Proximity soundings of severe and non-severe thunderstorms in Central Europe
|Článek v odborném periodiku
|Časopis / Zdroj
|Monthly Weather Review
|Fakulta / Pracoviště MU
|Vědy o atmosféře, meteorologie
|Physical Meteorology and Climatology; CAPE; Convective storms; Hail; Storm environments; Observational techniques and algorithms; Radiosonde observations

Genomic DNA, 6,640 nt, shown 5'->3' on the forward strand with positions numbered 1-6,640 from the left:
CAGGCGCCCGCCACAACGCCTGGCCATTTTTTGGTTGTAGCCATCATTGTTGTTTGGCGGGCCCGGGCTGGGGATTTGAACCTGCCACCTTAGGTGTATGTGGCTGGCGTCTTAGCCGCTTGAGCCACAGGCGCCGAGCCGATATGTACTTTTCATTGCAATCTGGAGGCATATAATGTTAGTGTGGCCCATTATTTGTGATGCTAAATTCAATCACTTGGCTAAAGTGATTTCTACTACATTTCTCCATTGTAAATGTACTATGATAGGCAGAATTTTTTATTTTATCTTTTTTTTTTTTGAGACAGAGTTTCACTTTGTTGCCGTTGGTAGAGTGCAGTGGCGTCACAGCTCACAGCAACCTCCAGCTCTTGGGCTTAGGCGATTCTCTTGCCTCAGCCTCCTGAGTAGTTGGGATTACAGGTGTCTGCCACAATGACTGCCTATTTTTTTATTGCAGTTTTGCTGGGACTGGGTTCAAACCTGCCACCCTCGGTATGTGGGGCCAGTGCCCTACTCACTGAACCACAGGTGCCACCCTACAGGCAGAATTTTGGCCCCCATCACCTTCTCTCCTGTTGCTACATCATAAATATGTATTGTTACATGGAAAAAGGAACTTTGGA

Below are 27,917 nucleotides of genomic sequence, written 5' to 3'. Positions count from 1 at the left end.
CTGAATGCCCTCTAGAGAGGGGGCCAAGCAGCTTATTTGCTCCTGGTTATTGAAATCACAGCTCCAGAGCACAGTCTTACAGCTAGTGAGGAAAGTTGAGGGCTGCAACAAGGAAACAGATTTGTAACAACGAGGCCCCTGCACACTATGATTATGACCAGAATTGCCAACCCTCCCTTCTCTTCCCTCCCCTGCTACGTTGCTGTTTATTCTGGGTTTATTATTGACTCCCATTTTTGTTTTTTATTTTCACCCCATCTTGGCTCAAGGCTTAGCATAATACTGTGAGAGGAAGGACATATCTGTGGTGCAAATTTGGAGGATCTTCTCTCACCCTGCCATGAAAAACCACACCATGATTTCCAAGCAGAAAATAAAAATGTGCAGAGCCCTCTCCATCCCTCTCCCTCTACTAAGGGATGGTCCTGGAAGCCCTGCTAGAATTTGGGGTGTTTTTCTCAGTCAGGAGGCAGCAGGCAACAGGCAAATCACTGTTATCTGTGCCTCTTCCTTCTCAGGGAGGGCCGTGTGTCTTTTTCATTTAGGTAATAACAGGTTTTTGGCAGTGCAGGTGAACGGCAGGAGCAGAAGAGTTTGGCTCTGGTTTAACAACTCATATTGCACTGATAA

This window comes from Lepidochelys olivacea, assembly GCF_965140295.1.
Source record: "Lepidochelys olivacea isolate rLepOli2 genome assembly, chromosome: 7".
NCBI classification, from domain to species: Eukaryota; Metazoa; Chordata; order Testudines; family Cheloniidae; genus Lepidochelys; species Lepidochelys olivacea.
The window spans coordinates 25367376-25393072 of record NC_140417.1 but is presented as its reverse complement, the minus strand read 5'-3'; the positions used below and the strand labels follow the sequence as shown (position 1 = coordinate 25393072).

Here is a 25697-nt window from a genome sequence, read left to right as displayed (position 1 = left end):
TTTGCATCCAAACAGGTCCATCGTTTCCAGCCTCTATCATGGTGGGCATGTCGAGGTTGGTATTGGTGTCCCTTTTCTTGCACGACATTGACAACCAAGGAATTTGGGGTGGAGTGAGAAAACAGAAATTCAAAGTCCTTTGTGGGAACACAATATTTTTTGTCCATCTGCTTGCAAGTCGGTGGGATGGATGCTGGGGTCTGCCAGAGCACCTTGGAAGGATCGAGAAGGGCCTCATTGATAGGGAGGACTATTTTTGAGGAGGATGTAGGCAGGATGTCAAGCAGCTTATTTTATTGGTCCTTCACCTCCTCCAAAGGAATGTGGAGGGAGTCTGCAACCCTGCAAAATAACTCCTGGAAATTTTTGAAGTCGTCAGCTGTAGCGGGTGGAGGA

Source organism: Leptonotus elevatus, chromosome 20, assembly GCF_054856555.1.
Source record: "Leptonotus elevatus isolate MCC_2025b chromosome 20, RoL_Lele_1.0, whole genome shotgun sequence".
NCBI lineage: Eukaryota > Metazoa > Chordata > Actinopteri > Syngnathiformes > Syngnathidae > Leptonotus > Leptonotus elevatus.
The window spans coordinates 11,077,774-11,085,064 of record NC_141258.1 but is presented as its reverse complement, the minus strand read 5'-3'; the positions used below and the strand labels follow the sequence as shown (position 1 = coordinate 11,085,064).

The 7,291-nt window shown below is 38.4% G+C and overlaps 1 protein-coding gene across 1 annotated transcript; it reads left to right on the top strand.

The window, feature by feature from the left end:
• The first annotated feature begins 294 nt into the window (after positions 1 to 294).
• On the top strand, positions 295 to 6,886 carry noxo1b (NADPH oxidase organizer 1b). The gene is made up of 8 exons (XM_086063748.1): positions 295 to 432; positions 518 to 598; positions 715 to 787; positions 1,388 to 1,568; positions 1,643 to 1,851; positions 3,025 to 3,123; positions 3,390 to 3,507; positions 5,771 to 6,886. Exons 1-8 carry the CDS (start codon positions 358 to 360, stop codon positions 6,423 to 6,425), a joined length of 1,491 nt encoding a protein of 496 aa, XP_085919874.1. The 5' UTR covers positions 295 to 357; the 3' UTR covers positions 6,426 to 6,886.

|The environments of severe and non-severe thunderstorms were analysed using 16 421 proximity soundings from December 2007 to December 2013 taken at 32 Central European stations. The soundings were assigned severity categories for the hazards hail, wind, tornado and rain. For each of the soundings, parameters were calculated representing the instability, vertical wind profile and moisture of the environment. The probability of the various hazards as a function of CAPE and 0-6 km bulk shear (DLS) is quite different for each of the hazards. Large hail is most likely for high CAPE and high DLS, a regime that also supports severe wind events. A second severe wind regime exists for low CAPE and very high DLS. These events are mostly cold season events. Storms with significant tornadoes occur with much higher DLS than storms with weak or no tornadoes, but with similar CAPE. 0-1 km bulk shear (LLS) does not discriminate better than DLS between weak and significant tornadoes. Heavy rain events occur across a wide range of DLS, but with CAPE above the median for non-severe thunderstorms and are most likely when both absolute humidity in the boundary layer and relative humidity in the low- to mid-troposphere are high. LCL height does not discriminate well between the intensity categories of tornadoes, but higher LCL heights were associated with higher probability of severe hail. Storm relative helicity shows similar results to DLS, but with more overlap among intensity categories.